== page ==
If you’re blessed to be a parent to an amazing daughter (or, like me, four), you may know multiple ways to braid hair. And you’ve probably hosted your share of tea parties. You may paint a really mean manicure, especially on your daughter’s dominant hand. And you’re really good at listening (because she often has a lot to say).
But as the proud parent of an amazing young lady, you also need to make sure to take your daughter to a county fair.
I’ve been drowning in waiting for a year’s worth of seasons.
It had been a tough week. I needed simple ways to relax.
As pathetic as it is, I will admit it: We were only 3 weeks into a new school year, and my daughters and I needed another summer vacation.
So last weekend we did the next best thing and made HOME feel like a vacation…
Being raised on a farm affects one profoundly. Being raised on a farm is so acutely part of my dad that his boyhood experiences surface now and again–long after the boy has left the farm–as a personality trait. Farm life is a fiber of his being that sinks down to his achy knees and runs through the weathered veins in his hands, inspiring his knees to painfully plod down hills on the farm and his hands to joyfully cup fresh eggs on any chance he can get.
Dismal disappointments. Problems we can’t fix. Hours of puffy-eyed tears of a parent who can’t take away her child’s pain. Some days are filled with such things. I’ve had a week full of those days. I’m exhausted. I’m prayed out. Prayers that were detailed and descriptive and full of scripture on Monday degenerated to weak silent moans on Friday. But through it all, there was beauty in the sorrow.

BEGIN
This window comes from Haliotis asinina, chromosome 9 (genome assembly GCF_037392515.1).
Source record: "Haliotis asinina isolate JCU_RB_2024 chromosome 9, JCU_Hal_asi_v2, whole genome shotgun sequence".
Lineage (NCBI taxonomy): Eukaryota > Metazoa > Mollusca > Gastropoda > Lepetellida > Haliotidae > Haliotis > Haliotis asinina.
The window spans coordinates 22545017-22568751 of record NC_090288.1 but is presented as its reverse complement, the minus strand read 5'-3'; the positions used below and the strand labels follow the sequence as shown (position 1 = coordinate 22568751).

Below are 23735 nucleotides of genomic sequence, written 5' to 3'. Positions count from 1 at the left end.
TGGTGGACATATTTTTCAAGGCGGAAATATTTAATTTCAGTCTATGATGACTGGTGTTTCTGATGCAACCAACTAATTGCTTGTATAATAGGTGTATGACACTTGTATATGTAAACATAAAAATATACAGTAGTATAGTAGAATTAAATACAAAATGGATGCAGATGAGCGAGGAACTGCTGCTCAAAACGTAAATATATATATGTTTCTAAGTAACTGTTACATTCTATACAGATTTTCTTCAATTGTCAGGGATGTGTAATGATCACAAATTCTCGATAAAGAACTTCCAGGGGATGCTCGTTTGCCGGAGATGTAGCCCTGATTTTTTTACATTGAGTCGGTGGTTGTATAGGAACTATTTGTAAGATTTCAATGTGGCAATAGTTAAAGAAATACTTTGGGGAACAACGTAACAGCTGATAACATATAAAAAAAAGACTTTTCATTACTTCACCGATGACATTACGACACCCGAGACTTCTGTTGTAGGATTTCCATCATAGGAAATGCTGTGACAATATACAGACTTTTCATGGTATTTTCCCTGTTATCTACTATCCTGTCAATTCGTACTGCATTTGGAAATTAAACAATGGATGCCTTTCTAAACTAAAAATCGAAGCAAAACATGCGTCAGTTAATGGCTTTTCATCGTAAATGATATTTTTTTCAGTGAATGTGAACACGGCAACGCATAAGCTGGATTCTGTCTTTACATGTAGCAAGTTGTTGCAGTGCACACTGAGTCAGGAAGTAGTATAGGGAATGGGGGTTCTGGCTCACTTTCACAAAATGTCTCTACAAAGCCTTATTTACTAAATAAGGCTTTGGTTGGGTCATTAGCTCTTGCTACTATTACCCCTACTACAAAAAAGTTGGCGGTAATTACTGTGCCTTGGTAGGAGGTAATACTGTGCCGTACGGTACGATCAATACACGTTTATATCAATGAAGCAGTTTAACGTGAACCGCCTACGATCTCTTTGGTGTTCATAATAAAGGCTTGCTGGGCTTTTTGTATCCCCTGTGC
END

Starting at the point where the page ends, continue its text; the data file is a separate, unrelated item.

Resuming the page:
Today after pulling into the drive after long hours in the car, after medical tests and doctors visits, and after more questions with only glimmers of peace in the answers, I walked down to the garden.
I am a huge fan of impromptu, unplanned, teachable moments…
One such moment recently was way better than any field trip this homeschool mom could have planned or lesson I could have prepared. Take it from me, if you ever hear a neighbor mention they’re getting bees delivered tomorrow, most definitely ask if you can watch!
Who knows, he may even have extra beekeeper’s gear and ask your daughter to suit up and help.
I make mistakes. A lot of them.
Sometimes I wear a brown belt with black shoes and don’t even notice.
Last week I went to a dentist appointment and didn’t notice I had duck poo smeared on my boots until I propped them up on the end of the long, vinyl dental chair. Truth.
It’s dirty. It makes you sweat. It takes many months of hard work before you ever reap rewards. So is it really possible to enjoy gardening with kids?
I think Robert Brault, an American operatic tenor who must create melodies in a garden as beautifully as he does on stage, answered that question well with a query of his own: “Why try to explain miracles to your kids when you can just have them plant a garden?”
My father has spent seven decades–more than seventy summers–playing in the dirt. He’s taught my daughter and me a thing or two about keeping a garden.
This year, the biggest lessons we’ve learned revolve around growing a garden from seeds. In New England, a gardener must know how to lovingly court seeds on cold winter months if she wants to be engaged in a sweet relationship with the garden on fleeting summer weeks.
Three summers ago we planted our first strawberry plants. Then we moved them. Two times. Two autumns in a row.